Our work is aimed at service robots deployed in human environments that will need many specialized object manipulation skill. We believe robots should leverage end-users to quickly and efficiently learn the affordances of objects in their environment. Prior work has shown that this approach is promising because people naturally focus on showing salient rare aspects ofthe objects (Thomaz and Cakmak 2009). We replicate these prior results and build on them to create a semi-supervised combination of self and guided learning.We compare three conditions: (1) learning through self-exploration, (2) learning from demonstrations providedby 10 naive users, and (3) self-exploration seeded with the user demonstrations. Initial results suggests benefits of a mixed initiative approach.
This paper introduces the Affordance Template framework used to supervise task behaviors on the NASA-JSC Valkyrie robot at the 2013 DARPA Robotics Challenge (DRC) Trials. This framework provides graphical interfaces to human supervisors that are adjustable based on the run-time environmental context (e.g., size, location, and shape of objects that the robot must interact with, etc.). Additional improvements, described below, inject degrees of autonomy into instantiations of affordance templates at run-time in order to enable efficient human supervision of the robot for accomplishing tasks.
This work is about the relevance of Gibson's concept of affordances  for visual perception in interactive and autonomous robotic systems. In extension to existing functional views on visual feature representations , we identify the importance of learning in perceptual cueing for the anticipation of opportunities for interaction of robotic agents. We investigate how the originally defined representational concept for the perception of affordances - in terms of using either optical flow or heuristically determined 3D features of perceptual entities - should be generalized to using arbitrary visual feature representations. In this context we demonstrate the learning of causal relationships between visual cues and predictable interactions, using both 3D and 2D information. In addition, we emphasize a new framework for cueing and recognition of affordance-like visual entities that could play an important role in future robot control architectures. We argue that affordancelike perception should enable systems to react on environment stimuli both more efficient and autonomous, and provide a potential to plan on the basis of responses on more complex perceptual configurations. We verify the concept with a concrete implementation for affordance learning, applying state-of-the-art visual descriptors that were extracted from a simulated robot scenario and prove that these features were successfully selected for their relevance in predicting opportunities of robot interaction.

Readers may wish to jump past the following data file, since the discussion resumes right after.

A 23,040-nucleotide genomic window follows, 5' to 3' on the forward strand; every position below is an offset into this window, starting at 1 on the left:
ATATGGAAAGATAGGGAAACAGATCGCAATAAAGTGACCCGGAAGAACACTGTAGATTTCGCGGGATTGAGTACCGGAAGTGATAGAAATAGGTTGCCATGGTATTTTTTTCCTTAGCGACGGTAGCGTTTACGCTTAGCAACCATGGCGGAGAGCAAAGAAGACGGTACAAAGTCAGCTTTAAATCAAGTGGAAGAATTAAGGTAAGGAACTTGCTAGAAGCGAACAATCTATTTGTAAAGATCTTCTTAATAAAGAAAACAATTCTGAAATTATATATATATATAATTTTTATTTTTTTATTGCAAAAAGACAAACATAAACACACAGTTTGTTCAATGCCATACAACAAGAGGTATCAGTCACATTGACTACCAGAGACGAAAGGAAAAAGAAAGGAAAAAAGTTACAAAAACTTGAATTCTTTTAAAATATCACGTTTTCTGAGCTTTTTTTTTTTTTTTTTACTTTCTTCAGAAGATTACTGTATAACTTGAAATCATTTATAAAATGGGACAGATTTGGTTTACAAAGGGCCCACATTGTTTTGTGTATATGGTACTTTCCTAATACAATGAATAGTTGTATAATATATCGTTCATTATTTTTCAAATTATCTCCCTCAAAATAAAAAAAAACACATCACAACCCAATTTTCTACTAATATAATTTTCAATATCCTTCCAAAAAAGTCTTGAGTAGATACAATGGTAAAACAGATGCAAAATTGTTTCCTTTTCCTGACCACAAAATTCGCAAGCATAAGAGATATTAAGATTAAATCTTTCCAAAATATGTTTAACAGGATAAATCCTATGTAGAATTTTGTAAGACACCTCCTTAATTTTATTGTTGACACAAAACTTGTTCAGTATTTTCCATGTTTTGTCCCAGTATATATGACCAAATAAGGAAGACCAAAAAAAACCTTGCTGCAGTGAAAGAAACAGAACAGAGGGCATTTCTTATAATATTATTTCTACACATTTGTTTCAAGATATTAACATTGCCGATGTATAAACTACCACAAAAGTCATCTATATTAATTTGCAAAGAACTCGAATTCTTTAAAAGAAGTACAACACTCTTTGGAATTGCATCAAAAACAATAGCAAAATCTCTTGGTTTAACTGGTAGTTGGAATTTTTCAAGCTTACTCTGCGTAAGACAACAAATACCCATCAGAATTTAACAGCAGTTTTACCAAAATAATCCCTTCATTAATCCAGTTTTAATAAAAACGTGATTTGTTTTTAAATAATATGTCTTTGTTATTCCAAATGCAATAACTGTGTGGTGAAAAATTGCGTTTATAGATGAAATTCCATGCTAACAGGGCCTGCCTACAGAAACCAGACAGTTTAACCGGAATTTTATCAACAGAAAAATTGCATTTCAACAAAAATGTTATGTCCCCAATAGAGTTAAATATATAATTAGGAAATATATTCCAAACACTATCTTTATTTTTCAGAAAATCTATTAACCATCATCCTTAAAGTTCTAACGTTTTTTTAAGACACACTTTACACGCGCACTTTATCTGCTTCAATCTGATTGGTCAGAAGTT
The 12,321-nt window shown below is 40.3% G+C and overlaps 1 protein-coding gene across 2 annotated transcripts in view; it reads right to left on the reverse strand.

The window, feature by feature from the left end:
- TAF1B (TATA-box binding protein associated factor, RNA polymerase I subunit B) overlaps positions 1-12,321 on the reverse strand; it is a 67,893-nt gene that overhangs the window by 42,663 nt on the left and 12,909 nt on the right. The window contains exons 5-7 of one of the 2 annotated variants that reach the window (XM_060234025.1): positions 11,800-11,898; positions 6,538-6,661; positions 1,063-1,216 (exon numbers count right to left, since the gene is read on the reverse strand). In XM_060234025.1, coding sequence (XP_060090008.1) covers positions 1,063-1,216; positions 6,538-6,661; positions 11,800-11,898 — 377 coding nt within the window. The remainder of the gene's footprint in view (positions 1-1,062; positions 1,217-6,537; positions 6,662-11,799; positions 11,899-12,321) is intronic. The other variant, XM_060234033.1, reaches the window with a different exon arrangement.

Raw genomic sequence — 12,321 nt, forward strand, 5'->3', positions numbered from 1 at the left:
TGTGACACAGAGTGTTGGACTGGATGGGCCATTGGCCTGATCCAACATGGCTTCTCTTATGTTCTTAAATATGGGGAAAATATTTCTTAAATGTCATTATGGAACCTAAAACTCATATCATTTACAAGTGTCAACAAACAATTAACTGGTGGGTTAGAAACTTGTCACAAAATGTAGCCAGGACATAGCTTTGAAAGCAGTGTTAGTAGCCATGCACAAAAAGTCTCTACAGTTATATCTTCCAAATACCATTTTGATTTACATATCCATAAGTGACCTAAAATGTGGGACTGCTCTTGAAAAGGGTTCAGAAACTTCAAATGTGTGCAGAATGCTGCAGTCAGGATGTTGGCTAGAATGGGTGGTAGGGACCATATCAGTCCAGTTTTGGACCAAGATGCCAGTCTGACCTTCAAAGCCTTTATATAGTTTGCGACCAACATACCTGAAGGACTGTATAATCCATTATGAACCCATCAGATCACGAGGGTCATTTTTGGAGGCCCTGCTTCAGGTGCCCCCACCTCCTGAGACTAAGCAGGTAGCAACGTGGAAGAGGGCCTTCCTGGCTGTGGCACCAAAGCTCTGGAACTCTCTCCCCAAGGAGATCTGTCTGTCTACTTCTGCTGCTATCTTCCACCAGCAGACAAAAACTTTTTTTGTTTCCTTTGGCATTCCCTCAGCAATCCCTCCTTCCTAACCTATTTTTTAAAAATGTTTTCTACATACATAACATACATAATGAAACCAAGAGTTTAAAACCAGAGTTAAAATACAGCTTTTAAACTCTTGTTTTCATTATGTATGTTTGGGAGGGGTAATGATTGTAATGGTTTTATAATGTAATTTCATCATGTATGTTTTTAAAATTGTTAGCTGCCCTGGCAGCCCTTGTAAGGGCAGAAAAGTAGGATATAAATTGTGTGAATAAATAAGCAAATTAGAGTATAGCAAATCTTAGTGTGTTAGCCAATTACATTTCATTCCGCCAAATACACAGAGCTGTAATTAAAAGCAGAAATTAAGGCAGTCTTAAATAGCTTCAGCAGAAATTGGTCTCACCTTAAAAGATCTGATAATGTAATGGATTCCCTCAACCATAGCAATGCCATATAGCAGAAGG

One of the open challenges in designing robots that operate successfully in the unpredictable human environment is how to make them able to predict what actions they can perform on objects, and what their effects will be, i.e., the ability to perceive object affordances. Since modeling all the possible world interactions is unfeasible, learning from experience is required, posing the challenge of collecting a large amount of experiences (i.e., training data). Typically, a manipulative robot operates on external objects by using its own hands (or similar end-effectors), but in some cases the use of tools may be desirable, nevertheless, it is reasonable to assume that while a robot can collect many sensorimotor experiences using its own hands, this cannot happen for all possible human-made tools. Therefore, in this paper we investigate the developmental transition from hand to tool affordances: what sensorimotor skills that a robot has acquired with its bare hands can be employed for tool use? By employing a visual and motor imagination mechanism to represent different hand postures compactly, we propose a probabilistic model to learn hand affordances, and we show how this model can generalize to estimate the affordances of previously unseen tools, ultimately supporting planning, decision-making and tool selection tasks in humanoid robots. We present experimental results with the iCub humanoid robot, and we publicly release the collected sensorimotor data in the form of a hand posture affordances dataset.
Within the realm of service robotics, researchers have placed a great amount of effort into learning motions and manipulations for task execution by robots. The task of robot learning is very broad, as it involves many tasks such as object detection, action recognition, motion planning, localization, knowledge representation and retrieval, and the intertwining of computer vision and machine learning techniques. In this paper, we focus on how knowledge can be gathered, represented, and reproduced to solve problems as done by researchers in the past decades. We discuss the problems which have existed in robot learning and the solutions, technologies or developments (if any) which have contributed to solving them. Specifically, we look at three broad categories involved in task representation and retrieval for robotics: 1) activity recognition from demonstrations, 2) scene understanding and interpretation, and 3) task representation in robotics - datasets and networks. Within each section, we discuss major breakthroughs and how their methods address present issues in robot learning and manipulation.